Methods: Communicating with Objects
We communicate with objects using methods. Methods are executable code within each object, for which an interface has been established. Sometimes the interface is only for the object itself. Other times it is an interface accessible by other objects. This chapter discusses that topic in detail.
- accessor method
- class scope
- formal parameter
- if statement
- if/else statement
- local scope
- loop structure
- method overloading
- method signature
- mutator method
- multiway selection
- repetition structure
- side effect
- while statement
- while structure
Summary of Important Points
- A formal parameter is a variable in a method declaration. It always consists of a type followed by a variable identifier. An argument is a value that is passed to a method via a formal parameter when the method is invoked. A method’s parameters constrain the type of information that can be passed to a method.
- When an argument of primitive type is passed to a method, it cannot be modified within the method. When an argument of reference type is passed to a method, the object it refers to can be modified within the method.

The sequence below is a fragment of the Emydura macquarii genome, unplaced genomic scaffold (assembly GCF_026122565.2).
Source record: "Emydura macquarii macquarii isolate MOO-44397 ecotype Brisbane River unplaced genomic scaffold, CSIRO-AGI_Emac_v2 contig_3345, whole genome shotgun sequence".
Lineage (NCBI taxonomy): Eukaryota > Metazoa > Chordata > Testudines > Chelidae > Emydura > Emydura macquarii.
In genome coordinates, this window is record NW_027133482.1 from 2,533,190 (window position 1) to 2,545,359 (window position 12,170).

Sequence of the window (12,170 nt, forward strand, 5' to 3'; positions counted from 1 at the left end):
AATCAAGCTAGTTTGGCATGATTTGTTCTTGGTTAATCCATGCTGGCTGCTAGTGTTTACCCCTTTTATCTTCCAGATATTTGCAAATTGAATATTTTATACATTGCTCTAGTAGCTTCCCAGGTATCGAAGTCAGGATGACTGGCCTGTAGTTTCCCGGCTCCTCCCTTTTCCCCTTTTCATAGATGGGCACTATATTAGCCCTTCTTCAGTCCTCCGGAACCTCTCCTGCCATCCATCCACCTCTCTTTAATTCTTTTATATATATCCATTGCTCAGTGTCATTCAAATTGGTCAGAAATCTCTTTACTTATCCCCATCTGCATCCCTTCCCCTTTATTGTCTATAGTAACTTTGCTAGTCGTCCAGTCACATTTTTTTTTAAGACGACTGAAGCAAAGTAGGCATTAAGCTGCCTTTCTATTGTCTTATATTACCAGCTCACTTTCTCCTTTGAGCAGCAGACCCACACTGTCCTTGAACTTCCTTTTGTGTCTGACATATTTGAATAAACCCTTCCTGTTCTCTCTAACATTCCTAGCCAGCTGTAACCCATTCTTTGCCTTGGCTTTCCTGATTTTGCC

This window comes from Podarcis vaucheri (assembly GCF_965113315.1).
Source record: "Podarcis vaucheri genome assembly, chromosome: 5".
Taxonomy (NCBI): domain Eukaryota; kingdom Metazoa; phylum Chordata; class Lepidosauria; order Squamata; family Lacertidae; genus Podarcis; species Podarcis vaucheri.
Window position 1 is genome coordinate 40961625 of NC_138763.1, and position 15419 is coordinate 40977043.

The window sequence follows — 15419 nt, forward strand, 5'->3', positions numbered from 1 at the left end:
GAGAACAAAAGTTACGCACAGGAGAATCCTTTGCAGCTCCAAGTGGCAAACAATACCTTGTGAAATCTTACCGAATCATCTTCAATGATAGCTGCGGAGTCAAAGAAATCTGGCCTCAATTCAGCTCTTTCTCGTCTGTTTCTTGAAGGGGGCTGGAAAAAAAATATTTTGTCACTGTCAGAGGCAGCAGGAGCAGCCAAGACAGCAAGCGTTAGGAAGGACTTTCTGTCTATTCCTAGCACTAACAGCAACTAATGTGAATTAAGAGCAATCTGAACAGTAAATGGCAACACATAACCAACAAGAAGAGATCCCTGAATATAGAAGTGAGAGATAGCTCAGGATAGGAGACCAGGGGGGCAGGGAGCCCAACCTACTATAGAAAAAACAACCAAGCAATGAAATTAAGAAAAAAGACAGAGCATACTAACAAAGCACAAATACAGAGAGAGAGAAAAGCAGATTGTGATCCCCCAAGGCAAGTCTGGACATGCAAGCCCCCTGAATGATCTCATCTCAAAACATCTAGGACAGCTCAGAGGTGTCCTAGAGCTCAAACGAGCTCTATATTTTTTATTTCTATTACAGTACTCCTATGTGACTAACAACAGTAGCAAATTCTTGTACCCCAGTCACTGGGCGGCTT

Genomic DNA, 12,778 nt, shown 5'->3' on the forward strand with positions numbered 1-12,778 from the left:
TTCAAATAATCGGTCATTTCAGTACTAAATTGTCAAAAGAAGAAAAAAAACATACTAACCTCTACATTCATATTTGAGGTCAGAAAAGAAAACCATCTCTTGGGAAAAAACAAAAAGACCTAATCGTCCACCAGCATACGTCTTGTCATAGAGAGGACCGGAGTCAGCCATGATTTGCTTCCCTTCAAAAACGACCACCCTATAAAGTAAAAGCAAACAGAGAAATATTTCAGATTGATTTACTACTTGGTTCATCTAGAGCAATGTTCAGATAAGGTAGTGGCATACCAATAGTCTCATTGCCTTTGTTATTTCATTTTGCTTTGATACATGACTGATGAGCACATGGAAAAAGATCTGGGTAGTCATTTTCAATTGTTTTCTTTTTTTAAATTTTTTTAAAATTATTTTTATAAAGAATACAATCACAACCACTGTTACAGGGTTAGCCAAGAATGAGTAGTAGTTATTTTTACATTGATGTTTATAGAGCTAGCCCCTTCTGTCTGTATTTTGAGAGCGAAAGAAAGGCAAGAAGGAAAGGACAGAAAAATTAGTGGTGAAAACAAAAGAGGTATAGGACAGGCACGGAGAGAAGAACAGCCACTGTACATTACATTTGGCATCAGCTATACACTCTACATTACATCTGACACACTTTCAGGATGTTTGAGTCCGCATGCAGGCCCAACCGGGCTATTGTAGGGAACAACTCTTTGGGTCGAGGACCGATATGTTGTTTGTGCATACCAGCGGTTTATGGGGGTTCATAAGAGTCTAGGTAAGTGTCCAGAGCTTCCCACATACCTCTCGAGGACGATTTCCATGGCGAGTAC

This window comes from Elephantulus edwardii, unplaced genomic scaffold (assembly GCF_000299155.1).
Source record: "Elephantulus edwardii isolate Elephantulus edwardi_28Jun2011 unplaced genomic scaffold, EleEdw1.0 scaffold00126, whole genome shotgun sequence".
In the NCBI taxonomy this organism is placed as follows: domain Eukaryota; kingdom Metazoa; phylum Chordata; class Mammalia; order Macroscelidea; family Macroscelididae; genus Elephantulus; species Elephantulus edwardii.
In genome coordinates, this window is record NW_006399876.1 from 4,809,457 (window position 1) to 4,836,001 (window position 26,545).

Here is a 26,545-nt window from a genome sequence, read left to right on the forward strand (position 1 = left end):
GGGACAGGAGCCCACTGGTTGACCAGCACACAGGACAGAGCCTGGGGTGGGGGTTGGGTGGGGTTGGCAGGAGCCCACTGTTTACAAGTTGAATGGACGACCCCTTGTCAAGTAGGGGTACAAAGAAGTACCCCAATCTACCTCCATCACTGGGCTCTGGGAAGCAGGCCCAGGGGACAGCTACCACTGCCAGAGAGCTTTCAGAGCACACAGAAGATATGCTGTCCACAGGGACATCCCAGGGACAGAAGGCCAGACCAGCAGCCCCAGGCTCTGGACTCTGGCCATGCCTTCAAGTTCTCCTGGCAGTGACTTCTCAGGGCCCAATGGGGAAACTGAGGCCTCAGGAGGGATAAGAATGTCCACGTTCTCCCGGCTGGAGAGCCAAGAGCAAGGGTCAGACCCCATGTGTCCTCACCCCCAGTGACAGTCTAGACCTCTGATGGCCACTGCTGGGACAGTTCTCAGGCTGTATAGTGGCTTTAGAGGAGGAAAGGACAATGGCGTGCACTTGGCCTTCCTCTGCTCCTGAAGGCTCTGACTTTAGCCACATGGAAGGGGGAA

- Except for void methods, a method invocation or method call is an expression which has a value of a certain type. For example, nim.getSticks() returns a int value.
- The signature of a method consists of its name, and the number, types, and order of its formal parameters. A class may not contain more than one method with the same signature.
- A constructor is a method that is invoked when an object is created. If a class does not contain a constructor method, the Java compiler supplies a default constructor.
- Restricting access to certain portions of a class is a form of information hiding. Generally, instance variables are hidden by declaring them private. The class’s public methods make up its interface.
- The if statement executes a statement only if its boolean condition is true. The if-else statement executes one or the other of its statements depending on the value of its boolean condition. Multiway selection allows one and only one of several choices to be selected depending on the value of its boolean condition.
- The while statement is used for coding loop structures that repeatedly execute a block of code while a boolean condition is satisfied.
SOLUTIONS TO SELF-STUDY EXERCISES
SOLUTION 3.1 A method declaration defines the method by specifying its name, qualifiers, return type, formal parameters, and its algorithm, thereby associating a name with a segment of executable code. A method invocation calls or uses a defined method.
SOLUTION 3.2 A formal parameter is a variable in the method declaration, whose
purpose is to store a value while the method is running. An argument is a value
that is passed to a method in place of a formal parameter.